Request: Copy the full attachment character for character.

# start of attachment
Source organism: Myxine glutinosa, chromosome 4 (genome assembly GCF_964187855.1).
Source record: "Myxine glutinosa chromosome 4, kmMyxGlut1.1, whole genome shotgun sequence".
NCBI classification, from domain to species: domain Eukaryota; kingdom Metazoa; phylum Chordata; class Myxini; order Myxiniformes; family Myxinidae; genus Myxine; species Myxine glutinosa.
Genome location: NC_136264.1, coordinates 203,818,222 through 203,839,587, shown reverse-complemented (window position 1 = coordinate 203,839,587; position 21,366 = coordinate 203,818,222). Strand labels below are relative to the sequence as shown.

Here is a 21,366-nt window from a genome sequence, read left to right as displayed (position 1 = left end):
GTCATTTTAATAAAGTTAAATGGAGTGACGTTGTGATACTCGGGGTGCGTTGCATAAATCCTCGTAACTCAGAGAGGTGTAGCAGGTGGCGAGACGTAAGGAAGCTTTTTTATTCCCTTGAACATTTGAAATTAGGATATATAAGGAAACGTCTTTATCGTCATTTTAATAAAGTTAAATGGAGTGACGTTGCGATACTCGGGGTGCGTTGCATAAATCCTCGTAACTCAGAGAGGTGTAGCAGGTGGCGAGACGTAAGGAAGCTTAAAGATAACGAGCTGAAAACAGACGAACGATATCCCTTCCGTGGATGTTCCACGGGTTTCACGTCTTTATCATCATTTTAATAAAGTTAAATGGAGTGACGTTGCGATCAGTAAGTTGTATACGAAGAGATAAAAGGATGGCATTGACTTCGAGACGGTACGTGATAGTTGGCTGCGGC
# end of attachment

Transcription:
Source organism: Myxine glutinosa, chromosome 4 (genome assembly GCF_964187855.1).
Source record: "Myxine glutinosa chromosome 4, kmMyxGlut1.1, whole genome shotgun sequence".
NCBI classification, from domain to species: domain Eukaryota; kingdom Metazoa; phylum Chordata; class Myxini; order Myxiniformes; family Myxinidae; genus Myxine; species Myxine glutinosa.
Genome location: NC_136264.1, coordinates 203,818,222 through 203,839,587, shown reverse-complemented (window position 1 = coordinate 203,839,587; position 21,366 = coordinate 203,818,222). Strand labels below are relative to the sequence as shown.

Here is a 21,366-nt window from a genome sequence, read left to right as displayed (position 1 = left end):
GTCATTTTAATAAAGTTAAATGGAGTGACGTTGTGATACTCGGGGTGCGTTGCATAAATCCTCGTAACTCAGAGAGGTGTAGCAGGTGGCGAGACGTAAGGAAGCTTTTTTATTCCCTTGAACATTTGAAATTAGGATATATAAGGAAACGTCTTTATCGTCATTTTAATAAAGTTAAATGGAGTGACGTTGCGATACTCGGGGTGCGTTGCATAAATCCTCGTAACTCAGAGAGGTGTAGCAGGTGGCGAGACGTAAGGAAGCTTAAAGATAACGAGCTGAAAACAGACGAACGATATCCCTTCCGTGGATGTTCCACGGGTTTCACGTCTTTATCATCATTTTAATAAAGTTAAATGGAGTGACGTTGCGATCAGTAAGTTGTATACGAAGAGATAAAAGGATGGCATTGACTTCGAGACGGTACGTGATAGTTGGCTGCGGC